Gift Cards Coming With Fewer Strings
Sunday, December 16, 2007
Gift cards are more popular this year and are easier to use, thanks to key rulings by the Federal Trade Commission and efforts by a number of states to regulate them, several retail experts said.
The National Retail Federation is predicting a merry holiday season for the gift card industry, with sales reaching $26.3 billion, up from $24.8 billion last year. The average consumer will spend about $122.59 on gift cards this year, compared with $116.51 last year, the federation said.
Many retailers have responded to consumer complaints that gift cards are too laden with fees and expiration dates, experts said. In its fifth annual gift card survey, Montgomery County's Office of Consumer Protection found that 18 of the 22 retail cards examined had no fees and no expiration dates and could be replaced if lost or stolen or had scratch-off PINs for security.
Evan Johnson, author of the study, said that 60 percent of retailers' cards had expiration dates and fees when the survey was first conducted, in 2003. "It's hard to find expiration dates on national cards now," he said.
But it wasn't just market pressure that sparked the change of practice among retailers.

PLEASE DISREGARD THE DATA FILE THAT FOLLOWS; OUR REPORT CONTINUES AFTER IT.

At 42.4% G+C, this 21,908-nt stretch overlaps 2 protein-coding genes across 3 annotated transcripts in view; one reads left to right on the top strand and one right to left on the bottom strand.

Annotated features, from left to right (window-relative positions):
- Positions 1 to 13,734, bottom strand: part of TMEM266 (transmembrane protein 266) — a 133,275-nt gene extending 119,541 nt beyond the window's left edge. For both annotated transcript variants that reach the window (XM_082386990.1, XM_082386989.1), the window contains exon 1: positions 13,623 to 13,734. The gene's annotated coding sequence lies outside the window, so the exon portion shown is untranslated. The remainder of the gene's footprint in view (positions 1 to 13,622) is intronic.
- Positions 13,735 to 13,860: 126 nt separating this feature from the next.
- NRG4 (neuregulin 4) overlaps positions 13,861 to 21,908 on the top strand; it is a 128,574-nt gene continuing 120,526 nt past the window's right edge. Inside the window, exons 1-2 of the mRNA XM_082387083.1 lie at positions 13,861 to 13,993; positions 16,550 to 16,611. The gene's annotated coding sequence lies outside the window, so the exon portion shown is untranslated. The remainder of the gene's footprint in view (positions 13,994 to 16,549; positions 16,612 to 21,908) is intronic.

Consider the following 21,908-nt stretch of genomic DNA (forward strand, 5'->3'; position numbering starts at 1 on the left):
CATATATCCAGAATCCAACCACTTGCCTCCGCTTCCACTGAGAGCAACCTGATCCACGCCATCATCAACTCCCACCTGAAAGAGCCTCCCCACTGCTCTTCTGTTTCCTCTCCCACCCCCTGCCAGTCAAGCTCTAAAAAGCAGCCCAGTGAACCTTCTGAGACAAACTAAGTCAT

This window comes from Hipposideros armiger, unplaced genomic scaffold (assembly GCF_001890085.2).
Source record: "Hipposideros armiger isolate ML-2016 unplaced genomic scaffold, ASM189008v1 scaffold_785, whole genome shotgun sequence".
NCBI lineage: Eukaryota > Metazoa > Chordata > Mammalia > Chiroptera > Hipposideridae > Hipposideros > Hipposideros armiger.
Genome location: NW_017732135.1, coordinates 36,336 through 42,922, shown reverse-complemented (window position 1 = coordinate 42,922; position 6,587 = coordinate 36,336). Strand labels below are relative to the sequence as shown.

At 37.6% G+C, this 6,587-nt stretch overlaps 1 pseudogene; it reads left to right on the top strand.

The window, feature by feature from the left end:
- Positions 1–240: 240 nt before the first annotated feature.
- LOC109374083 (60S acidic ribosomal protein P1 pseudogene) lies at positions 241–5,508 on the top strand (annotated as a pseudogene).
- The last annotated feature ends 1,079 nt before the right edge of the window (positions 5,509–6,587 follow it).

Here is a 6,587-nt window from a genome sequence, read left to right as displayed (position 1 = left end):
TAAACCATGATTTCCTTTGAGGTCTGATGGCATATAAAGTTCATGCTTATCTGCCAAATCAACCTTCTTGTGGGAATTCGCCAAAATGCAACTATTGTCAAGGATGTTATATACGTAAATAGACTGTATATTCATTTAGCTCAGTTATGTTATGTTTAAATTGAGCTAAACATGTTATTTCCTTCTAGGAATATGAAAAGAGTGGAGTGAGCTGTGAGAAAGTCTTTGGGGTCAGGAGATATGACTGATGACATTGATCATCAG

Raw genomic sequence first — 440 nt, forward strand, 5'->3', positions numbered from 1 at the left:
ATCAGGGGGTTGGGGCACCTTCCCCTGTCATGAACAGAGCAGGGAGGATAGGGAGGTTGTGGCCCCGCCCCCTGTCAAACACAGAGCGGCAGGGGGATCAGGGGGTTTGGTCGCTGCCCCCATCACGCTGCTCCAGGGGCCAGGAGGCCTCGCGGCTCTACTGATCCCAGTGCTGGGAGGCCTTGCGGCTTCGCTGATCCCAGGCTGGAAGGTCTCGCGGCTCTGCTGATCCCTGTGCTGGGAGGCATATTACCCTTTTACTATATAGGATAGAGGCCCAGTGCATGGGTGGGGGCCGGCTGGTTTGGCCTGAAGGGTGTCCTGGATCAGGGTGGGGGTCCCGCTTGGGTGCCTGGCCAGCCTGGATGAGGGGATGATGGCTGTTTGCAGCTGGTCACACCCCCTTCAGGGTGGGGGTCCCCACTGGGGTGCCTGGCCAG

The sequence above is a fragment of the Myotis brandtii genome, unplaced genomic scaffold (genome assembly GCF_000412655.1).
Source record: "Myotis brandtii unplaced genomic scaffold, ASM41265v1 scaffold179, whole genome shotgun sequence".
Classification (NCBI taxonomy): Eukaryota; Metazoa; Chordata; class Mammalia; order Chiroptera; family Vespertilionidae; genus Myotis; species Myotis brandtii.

Earlier this year, the FTC settled cases against Kmart and Darden Restaurants, the parent company of the Olive Garden, Red Lobster and other establishments, for failing to properly disclose expiration dates and dormancy fees.
States have also exerted regulatory pressure on gift cards. About 30 states now have legislation regulating gift card expiration dates and fees, with some of them enacting laws this year, according to the Montgomery County study.
"As recently as three years ago, nobody paid any attention to them," said Ellen Cannon, managing editor of Bankrate.com. "I guess there was enough of an outcry that states started putting in laws."
Maryland has one of the toughest laws, allowing no fees or expiration dates on retail cards for four years. Virginia requires retailers to clearly print expiration dates on the cards or to provide a phone number or Internet address where consumers can get the expiration date. If the card has a dormancy fee, the retailer has to provide a phone number or Internet address. The District's only stand on the issue is that a merchant can consider a gift card to be abandoned if it has not been used for five years.
Although the gift card industry has become more regulated, many consumer advocates still say people should be vigilant when buying and using cards.
Consumers should be particularly wary of cards purchased from the big four credit card issuers and major shopping mall operators. These cards are not as well regulated and tend to have expiration dates and maintenance fees or dormancy fees, they said.
All 20 bank cards studied by Montgomery County had purchasing and maintenance fees and expiration dates. The iCard Visa Gift Card, for example, expires after six months. Johnson advises consumers to buy gift cards directly from retailers rather than from credit card issuers or mall operators.